Correction: An earlier version of this article incorrectly said Republican presidential hopeful Herman Cain is a Fox News contributor. Although Cain is a frequent guest on Fox shows, a network spokeswoman said he is not on contract and is not paid for appearances. This version has been corrected.
STOCKBRIDGE, Ga. –Republican presidential hopeful Herman Cain sipped from a glass of chardonnay at an Italian restaurant near his campaign headquarters here and explained why he found Mitt Romney’s pizza delivery ploy so troubling.
“It’s trivial,” Cain, 65, said of Romney sending his leftover pizza to Obama headquarters last week, an apparent dig that has left the political world scratching its head. “It means nothing.”
As the former chief executive of Godfather’s Pizza, Cain is something of an authority on pie crusts and toppings. But in the embryonic stages of the Republican presidential primary, Cain’s unexpectedly strong showing in early polls and enthusiastic support of the tea party, with which his fiscal uber-conservatism perfectly aligns, have also lent him the clout to weigh in on his fellow contenders.
Not surprisingly, the radio show host, inspirational speaker and Fox regular who in a rumbling baritone calls himself the “Herminator,” considers the field thick with lifetime politicians who are thin on credibility. By contrast, Cain says he’s always been consistent and is not beholden to political operatives. “I’m just myself,” he said.
That’s standard stuff for a protest candidate. Except that a surprising percentage of party activists seem to like Herman Cain.
On Sunday afternoon, before a Memorial Day sweep through New Hampshire and his close-up in the media glare, Cain, wearing a purple shirt, black slacks and with a closely cropped graying mustache, argued that his popularity, tracked by Gallup and CNN polls, was the real thing. He said his dismissal as “entertainment” by conservative commentator Charles Krauthammer or as unserious by former George W. Bush strategist Karl Rove was indicative of the gulf that existed between the establishment and the “real world.”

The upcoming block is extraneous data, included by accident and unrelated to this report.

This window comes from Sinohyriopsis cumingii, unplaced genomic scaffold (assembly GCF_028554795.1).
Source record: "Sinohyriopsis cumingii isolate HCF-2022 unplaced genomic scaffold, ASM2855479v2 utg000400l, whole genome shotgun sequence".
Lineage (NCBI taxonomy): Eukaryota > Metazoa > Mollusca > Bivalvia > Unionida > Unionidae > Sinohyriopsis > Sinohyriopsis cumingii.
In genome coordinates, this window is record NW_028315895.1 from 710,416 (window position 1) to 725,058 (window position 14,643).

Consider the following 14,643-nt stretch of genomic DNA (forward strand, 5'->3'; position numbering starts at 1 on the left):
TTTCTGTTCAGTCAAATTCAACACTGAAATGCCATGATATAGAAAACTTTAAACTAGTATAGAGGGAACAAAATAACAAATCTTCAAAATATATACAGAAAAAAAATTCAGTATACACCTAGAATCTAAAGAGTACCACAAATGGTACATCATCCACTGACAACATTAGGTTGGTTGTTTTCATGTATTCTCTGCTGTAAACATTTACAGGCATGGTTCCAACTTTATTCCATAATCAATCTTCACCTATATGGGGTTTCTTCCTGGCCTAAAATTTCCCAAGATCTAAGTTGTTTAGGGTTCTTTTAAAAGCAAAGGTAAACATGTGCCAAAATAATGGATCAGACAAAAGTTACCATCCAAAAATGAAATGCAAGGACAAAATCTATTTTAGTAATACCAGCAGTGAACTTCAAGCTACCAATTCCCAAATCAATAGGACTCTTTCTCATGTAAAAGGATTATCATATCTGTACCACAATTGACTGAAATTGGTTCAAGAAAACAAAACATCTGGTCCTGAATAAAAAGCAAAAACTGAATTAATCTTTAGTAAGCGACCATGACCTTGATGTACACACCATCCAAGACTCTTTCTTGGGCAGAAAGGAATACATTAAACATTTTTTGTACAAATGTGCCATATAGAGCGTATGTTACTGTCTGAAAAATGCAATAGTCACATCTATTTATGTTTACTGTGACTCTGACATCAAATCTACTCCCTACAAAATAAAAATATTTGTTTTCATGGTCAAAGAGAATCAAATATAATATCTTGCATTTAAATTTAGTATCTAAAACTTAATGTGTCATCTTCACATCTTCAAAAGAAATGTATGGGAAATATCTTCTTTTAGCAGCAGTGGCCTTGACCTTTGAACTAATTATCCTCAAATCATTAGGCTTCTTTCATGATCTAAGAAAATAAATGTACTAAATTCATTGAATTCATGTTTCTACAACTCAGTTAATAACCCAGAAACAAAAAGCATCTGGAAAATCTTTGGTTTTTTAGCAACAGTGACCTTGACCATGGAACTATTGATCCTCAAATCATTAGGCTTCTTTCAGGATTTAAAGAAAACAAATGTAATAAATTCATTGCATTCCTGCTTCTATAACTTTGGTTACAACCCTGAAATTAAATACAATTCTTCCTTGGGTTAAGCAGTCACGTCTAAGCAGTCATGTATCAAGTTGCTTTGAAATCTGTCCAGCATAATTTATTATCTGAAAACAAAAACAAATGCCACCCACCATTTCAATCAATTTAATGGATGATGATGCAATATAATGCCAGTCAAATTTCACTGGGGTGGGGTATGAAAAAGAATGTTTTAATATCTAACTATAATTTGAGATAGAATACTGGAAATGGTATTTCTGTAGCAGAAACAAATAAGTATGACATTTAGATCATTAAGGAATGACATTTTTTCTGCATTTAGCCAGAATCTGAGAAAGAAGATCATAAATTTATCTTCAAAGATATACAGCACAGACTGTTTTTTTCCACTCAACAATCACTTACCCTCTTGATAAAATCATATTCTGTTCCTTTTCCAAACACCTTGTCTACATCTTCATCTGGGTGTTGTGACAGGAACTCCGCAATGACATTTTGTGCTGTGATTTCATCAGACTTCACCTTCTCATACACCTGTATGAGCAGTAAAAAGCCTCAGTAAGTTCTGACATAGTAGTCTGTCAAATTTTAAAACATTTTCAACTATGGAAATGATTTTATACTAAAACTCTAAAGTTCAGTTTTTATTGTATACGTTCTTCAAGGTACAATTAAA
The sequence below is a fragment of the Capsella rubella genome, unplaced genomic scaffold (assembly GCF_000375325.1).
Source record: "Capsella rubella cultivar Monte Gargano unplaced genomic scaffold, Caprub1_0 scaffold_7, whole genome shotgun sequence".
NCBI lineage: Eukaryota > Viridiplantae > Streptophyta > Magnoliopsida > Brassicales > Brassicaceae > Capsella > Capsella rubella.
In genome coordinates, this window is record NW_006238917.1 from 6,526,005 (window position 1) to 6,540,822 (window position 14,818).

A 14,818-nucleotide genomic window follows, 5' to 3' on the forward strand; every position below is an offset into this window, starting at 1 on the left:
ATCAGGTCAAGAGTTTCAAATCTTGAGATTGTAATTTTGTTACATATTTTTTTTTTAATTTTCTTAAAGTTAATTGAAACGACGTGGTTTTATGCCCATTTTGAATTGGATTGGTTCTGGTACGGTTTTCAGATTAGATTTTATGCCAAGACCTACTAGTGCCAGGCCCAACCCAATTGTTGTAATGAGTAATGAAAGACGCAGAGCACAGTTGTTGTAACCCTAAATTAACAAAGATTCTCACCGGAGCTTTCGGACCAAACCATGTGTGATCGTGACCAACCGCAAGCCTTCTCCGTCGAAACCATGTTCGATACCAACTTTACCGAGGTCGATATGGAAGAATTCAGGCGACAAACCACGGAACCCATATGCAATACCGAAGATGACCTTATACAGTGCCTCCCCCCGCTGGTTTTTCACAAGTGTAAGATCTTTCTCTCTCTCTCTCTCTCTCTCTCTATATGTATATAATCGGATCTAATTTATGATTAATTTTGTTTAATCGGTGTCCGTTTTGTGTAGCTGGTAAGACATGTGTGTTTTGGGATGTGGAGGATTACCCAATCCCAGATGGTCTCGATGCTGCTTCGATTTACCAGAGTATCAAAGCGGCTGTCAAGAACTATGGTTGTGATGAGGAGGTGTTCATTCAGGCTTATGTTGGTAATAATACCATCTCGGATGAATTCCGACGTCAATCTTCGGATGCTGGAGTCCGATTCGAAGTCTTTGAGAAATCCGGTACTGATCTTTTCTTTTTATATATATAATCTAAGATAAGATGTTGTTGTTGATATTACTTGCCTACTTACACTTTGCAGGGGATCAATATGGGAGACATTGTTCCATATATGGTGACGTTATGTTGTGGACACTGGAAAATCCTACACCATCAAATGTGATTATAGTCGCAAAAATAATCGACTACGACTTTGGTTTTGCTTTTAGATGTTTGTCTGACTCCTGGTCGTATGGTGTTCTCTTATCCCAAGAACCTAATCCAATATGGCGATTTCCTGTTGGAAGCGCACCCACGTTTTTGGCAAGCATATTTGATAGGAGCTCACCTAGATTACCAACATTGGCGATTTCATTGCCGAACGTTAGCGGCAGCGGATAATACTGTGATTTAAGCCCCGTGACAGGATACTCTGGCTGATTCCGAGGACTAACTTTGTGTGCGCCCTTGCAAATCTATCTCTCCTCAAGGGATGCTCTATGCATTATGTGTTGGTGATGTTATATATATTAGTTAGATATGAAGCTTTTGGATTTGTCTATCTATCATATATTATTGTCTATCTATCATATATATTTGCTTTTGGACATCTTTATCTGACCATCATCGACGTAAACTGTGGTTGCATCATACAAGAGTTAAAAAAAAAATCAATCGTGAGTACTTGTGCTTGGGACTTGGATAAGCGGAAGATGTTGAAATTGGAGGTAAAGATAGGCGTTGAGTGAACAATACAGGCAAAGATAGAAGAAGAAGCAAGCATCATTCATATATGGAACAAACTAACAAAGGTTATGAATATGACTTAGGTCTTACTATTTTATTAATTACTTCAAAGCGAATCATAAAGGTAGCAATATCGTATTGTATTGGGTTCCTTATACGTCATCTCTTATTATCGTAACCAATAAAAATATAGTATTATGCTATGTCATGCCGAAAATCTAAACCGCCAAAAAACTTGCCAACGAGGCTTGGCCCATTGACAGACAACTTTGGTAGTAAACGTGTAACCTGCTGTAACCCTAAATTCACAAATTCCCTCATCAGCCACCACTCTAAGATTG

The reality is that it is far too early to accept Cain’s typically brash view of himself as a serious contender. History says he isn’t. But while his supporters like to talk about “Raising Cain,” his momentary blip is, more than anything, raising some serious questions for the GOP.
Who’s calling the shots in the Republican Party — the elite establishment or the grass-roots activists? What does the popularity of a black tea party hero say about the movement’s relationship with race? Is the goal of the upstarts in the Republican field the presidency or a cushy Fox news gig? And in the tea party era, do quixotic candidates tilt at windmills or reap electoral windfalls?
Cain drove his Lexus down streets named Country Club and Executive Center to get to his campaign headquarters, tucked in an office park that is separated from his home by a golf course. On the wall of his communications director’s office hung a list of Republican rivals, with lines through Mike Huckabee, Mitch Daniels and others who took a pass. The hallways were festooned with American flags and “Save Me Herman” bumper stickers, the floors piled with Cain’s books, including “CEO of Self” and “Speak as a Leader: Develop the Better Speaker in You.”
Cain’s own office, adjacent to his former radio studio, was decorated with political tomes and crystal entrepreneur awards. On a chair by his desk, a “prayer bear” sat as a testament to his beating stage four cancer in 2006. Cain looked out a picture window at a golfer teeing off on the first hole below. “This is what I was supposed to be doing,” he said with a burst of laughter. He’s chuckling a lot these days. And talking a lot, too.
Romney and Tim Pawlenty, the former governor of Minnesota, he said, “tend to be much more risk-averse.” His fellow Georgian, Newt Gingrich, is brilliant, but perhaps his “time has come and gone.” He said he could understand why Fox television personalities Huckabee and Sarah Palin “would be reluctant to get back into that pressure cooker and back into that fire when they are now discovering a whole new career.”
Cain, who refers to himself in the third person and goes as THEHermancain on Twitter, acknowledged that there was no downside to his own campaign. “A lot more people know who Herman Cain is,” he said, regardless of the outcome. “I don’t have this long-term ambition of I want my own show on Fox,” he said. “I want to be president.”
Earlier that morning hardly any cars rolled in front of Cain’s childhood home, a low-slung brick house outside of downtown Atlanta with a front lawn buzzing with bees and hopping with robins.
Decades earlier, when Cain was in the eighth grade, his father drove the family up to the house and declared that it was their new home.
“My brother and I just about went crazy,” Cain recalled.